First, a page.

Big Kings and the Oricle 13'

 

Shakespeare Oracle 13 foot.

Most of our fishing for salmon is done either in the Scottish Borders, or, on

Vancouver Island,
British Columbia,
Canada
.

In
Scotland we mainly fish the river Teviot, a tributary of the river
Tweed. The Teviot is not a big river, so a 13 foot rod is ideal. We run corporate fishing weeks and casting/coaching days so we need a rod that will stand an inevitable hard life of a ‘training rod’. The Oracle 13 foot is great because firstly it looks good with a standard of finish as good as many more expensive alternatives. Being a #10/12 weight means that it is a very powerful rod and benefits from having a #12 weight line on it. This enables easy loading of the rod for novice casters. We have used four of these rods for over 5 years without any breakages, no mean feat considering the dozens of new salmon fishermen (and women) who have not only learnt to cast, but also caught their first Atlantic salmon on them.

Too often rods are developed for casting, not necessarily for playing the fish. Having tested them first in

Canada
we knew they were good. To date we will have caught in excess of one thousand salmon on the rods, a pretty tough test for any rod. Some of these fish have been over 30 pounds, and the rods happily bend from the butt upwards to help subdue these Kings of salmon.

On Vancouver Island we live on the edge of

Campbell River
, both the name of the city and the river. Fifteen years ago when we started going there, the runs of King Salmon were just starting. In those days we had about 500 fish returning each year. This meant they had to be conserved, so you were limited to using 10lb line. If you were lucky enough to hook a King salmon you were allowed to play it until it jumped, so you had at least seen your fish. Once this happened you dropped your rod tip and allowed the single barbless hook to come out. There were never any questions, you just did it. Four years ago the numbers had risen to over 6,000 returning fish, so the rules were relaxed. Local anglers had used single handed trout rods for years to catch all their fish, either salmon or trout, an example followed by visiting anglers alike. Predominantly the salmon are Pinks and Coho. The Pink Salmon run is usually more than 250,000 fish and they average about 5 lbs in weight so a  #6/7 9ft 6in was fair sport. The Coho are bigger and fight much harder, but they are much less in numbers, so occasional fish could give you an epic battle!

Now that the big Kings were being hooked more frequently it was found that a fish over 20lbs, plus a large fast flowing river were no match for a 9ft 6in trout rod. If an angler persisted then if he did get the fish in, then both he and the fish were nearly dead!

Clearly it was time for change, enter the Shakespeare Oracle 13 ft rods! Double handed salmon fly rods are still referred to as ‘Spey Rods’. Straight away it was possible to play one of these big King Salmon with a good chance of getting it in, and more importantly getting it in without exhausting you and the fish. Once unhooked, they swim powerfully off still with plenty of energy. It took quite a while for the rods to be accepted but the Oracles played a major role in the use of bigger rods on the river, so in turn they have played a major role in conservation because the runs of King salmon get bigger and better year on year.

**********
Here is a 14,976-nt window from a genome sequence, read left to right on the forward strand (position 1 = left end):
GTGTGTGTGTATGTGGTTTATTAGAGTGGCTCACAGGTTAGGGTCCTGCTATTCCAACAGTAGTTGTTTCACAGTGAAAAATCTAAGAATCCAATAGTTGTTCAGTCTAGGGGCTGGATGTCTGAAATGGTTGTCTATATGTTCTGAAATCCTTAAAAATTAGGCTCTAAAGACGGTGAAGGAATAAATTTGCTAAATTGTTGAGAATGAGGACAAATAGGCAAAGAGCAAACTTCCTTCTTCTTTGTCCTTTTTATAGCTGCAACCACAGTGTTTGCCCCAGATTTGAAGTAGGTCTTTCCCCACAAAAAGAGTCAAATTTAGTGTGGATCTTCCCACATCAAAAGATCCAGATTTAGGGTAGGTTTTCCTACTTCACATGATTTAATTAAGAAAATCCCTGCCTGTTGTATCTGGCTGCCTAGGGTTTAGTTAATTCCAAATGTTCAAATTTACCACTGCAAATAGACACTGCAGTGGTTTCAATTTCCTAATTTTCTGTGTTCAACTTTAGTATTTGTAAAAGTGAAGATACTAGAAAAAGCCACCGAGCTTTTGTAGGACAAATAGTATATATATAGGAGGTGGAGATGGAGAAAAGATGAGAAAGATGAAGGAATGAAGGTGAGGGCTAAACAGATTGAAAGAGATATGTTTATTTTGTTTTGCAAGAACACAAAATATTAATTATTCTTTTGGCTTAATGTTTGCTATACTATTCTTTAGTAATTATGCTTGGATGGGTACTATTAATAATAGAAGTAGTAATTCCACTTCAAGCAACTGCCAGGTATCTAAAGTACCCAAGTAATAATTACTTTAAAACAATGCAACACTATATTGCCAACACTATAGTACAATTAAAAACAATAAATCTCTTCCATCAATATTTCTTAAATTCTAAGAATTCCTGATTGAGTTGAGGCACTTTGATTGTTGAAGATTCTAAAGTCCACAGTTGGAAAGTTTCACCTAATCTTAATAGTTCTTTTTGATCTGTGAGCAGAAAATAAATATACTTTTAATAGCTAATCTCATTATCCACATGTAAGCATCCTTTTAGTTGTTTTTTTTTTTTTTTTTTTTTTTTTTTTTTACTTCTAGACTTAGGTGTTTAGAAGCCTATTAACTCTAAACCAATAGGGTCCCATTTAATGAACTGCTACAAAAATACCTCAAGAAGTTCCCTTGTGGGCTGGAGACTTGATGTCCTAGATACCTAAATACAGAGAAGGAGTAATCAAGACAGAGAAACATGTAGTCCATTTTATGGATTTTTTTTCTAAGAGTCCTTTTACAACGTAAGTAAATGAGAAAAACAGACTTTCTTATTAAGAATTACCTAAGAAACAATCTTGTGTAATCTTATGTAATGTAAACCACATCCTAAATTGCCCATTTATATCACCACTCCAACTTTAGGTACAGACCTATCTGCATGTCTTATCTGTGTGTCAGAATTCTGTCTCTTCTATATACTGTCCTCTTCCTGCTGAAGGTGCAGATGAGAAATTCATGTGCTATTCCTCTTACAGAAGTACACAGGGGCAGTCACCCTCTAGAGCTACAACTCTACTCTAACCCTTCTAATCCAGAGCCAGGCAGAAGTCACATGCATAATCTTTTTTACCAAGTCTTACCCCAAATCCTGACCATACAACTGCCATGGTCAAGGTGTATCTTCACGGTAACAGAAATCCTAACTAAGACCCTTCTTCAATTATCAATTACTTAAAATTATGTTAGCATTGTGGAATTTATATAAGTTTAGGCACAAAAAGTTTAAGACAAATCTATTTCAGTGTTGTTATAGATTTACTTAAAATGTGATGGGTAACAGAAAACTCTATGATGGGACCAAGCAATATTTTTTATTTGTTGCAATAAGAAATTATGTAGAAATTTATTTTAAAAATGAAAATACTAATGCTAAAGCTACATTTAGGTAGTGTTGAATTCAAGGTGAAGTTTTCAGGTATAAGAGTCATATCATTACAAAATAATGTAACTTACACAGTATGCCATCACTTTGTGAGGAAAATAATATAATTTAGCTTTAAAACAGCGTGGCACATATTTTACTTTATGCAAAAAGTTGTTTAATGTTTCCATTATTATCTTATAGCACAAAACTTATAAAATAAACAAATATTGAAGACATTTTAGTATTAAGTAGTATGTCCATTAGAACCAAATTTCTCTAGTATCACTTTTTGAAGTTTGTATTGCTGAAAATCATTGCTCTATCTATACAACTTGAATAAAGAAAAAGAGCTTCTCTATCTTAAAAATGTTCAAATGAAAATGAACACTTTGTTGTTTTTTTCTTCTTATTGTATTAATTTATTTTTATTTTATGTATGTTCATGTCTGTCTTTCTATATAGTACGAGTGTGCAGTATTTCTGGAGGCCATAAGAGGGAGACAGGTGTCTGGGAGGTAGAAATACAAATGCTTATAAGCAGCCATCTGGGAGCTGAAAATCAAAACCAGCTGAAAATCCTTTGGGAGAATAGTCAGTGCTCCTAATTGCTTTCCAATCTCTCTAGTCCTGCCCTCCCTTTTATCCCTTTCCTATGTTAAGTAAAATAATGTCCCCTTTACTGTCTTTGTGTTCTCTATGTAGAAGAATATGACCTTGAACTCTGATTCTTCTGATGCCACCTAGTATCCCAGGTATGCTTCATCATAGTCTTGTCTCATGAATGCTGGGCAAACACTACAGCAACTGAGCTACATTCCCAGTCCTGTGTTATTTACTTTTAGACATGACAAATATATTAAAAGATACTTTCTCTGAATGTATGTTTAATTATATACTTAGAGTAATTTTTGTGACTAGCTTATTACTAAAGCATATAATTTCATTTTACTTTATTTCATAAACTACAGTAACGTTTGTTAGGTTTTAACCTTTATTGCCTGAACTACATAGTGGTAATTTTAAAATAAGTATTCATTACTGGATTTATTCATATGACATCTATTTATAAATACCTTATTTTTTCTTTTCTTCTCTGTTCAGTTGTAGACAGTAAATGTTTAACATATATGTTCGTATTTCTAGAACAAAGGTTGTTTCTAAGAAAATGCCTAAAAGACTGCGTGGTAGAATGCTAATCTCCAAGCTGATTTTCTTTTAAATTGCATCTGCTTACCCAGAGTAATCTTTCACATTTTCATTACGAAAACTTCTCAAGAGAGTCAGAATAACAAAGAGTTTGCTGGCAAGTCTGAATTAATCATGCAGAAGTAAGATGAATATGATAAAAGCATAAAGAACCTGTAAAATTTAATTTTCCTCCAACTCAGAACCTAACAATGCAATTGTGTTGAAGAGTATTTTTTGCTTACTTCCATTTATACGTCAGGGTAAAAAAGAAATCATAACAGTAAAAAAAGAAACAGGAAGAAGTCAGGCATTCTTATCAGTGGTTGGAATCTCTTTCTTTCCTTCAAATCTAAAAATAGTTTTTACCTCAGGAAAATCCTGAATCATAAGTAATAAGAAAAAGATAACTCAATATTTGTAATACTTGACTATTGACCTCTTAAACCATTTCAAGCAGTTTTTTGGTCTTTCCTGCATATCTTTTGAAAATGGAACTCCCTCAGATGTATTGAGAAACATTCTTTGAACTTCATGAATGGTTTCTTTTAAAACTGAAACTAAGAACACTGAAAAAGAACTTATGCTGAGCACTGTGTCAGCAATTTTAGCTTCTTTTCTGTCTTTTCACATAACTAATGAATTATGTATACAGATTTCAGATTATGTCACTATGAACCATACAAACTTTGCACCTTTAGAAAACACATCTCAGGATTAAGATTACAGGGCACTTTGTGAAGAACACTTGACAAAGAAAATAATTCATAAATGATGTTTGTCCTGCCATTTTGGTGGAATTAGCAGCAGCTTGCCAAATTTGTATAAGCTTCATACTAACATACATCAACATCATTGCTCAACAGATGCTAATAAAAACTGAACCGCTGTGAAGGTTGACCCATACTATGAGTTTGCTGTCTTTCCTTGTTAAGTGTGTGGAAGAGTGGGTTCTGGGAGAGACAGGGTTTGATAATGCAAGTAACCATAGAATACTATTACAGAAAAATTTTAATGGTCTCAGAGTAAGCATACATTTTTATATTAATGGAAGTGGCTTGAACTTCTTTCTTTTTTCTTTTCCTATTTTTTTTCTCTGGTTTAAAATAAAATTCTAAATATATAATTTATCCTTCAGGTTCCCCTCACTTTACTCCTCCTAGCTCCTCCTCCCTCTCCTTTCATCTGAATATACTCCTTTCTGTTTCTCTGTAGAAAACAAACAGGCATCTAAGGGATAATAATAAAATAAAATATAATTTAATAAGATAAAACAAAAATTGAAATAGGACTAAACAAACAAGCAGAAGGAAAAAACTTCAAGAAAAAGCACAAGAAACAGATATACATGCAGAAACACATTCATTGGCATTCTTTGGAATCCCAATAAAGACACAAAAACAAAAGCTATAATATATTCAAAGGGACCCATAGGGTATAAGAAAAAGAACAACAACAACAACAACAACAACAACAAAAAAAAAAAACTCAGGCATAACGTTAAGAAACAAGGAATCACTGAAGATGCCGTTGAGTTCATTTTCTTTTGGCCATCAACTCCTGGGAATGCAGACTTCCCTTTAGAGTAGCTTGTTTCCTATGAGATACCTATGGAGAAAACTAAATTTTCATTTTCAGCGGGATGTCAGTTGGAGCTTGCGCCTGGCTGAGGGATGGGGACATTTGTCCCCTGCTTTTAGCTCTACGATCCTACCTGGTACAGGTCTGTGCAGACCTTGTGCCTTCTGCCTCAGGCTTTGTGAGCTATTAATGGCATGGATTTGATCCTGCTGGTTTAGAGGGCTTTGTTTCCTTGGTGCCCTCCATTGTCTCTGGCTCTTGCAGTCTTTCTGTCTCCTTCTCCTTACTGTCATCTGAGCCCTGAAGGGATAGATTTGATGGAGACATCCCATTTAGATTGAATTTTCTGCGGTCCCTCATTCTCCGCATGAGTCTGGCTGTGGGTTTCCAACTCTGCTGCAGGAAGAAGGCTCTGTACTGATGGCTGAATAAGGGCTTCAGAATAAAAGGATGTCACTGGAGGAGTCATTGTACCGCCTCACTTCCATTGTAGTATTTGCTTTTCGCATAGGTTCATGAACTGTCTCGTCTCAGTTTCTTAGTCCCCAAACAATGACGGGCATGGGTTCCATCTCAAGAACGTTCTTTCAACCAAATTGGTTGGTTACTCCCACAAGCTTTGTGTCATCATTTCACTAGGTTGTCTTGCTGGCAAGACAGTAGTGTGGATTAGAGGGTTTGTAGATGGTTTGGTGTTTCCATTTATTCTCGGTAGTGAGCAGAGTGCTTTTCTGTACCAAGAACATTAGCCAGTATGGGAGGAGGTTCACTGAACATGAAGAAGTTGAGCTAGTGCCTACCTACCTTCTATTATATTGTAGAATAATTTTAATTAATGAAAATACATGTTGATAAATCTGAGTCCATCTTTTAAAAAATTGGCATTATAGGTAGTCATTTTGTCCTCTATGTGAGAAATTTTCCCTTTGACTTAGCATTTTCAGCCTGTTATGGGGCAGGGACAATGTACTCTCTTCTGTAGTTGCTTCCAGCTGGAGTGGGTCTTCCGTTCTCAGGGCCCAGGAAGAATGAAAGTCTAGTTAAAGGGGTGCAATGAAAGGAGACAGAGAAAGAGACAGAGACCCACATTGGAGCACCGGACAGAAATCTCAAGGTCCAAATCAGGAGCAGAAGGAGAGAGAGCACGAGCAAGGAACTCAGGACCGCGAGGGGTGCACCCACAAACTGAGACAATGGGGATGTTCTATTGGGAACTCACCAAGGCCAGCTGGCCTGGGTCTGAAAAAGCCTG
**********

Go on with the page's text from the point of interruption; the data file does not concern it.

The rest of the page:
It is an amazing experience to play one of these big powerful fish, they will take 100 yards of line off a reel that has a powerful drag system wound fully on, afterwards you check to see if its still working, only to find you can barely turn it! We have used the Shakespeare Trion 10/11 reels for years as they are strong and reliable, and, you can get replacement drag discs too. (A useful tip: Always wind off the drag on your reel after playing a fish. If you don’t then the discs get compressed and the drag loses its progressiveness, it is either on or off which is no good. The rule applies for trout reels with disc drag systems too.) We use stronger leader these days, 18 or 20lbs, so you can really lean into these fish and the rod bends and bends while the line starts to sing! (Another tip: 20lb leader usually breaks with about a 23lb weight. The breaking strain of a flyline is around 25lbs, so don’t use leader heavier than 20 lbs or you can lose half your flyline instead of just the leader!) The tension is so high that the line makes twanging noises like a guitar string. If the line breaks or the hook comes out you literally end up flat on your back because of the sudden release. When the hook stays in you have a real battle on your hands, the powerful fish make run after run across into the fast current, then they either let the current carry them downstream or, just as you think you are winning they make a powerful upstream run and you have to battle against them again trying to bring them back into the quieter water. Once you can do this you have a good chance of bringing the fish to the edge using the absolute power of the Oracle rod coupled with the drag of the Trion reel. The fish are so big you don’t lift them out of the water because you can damage their internal organs due to their sheer bulk, so you unhook them easily (single barbless hooks!) and kneel in the water then rest them on your lap for a quick photo before carefully releasing them back into the river, job done!

Ian Davis

MD of BC Fishing Ltd

BC Fishing organises trips to

Vancouver Island,
British Columbia,
Canada
, every September. Prices start from £1,600 per person, including return flights, accommodation and freshwater licences. For more information check out their website at www . bcfishing.co.uk

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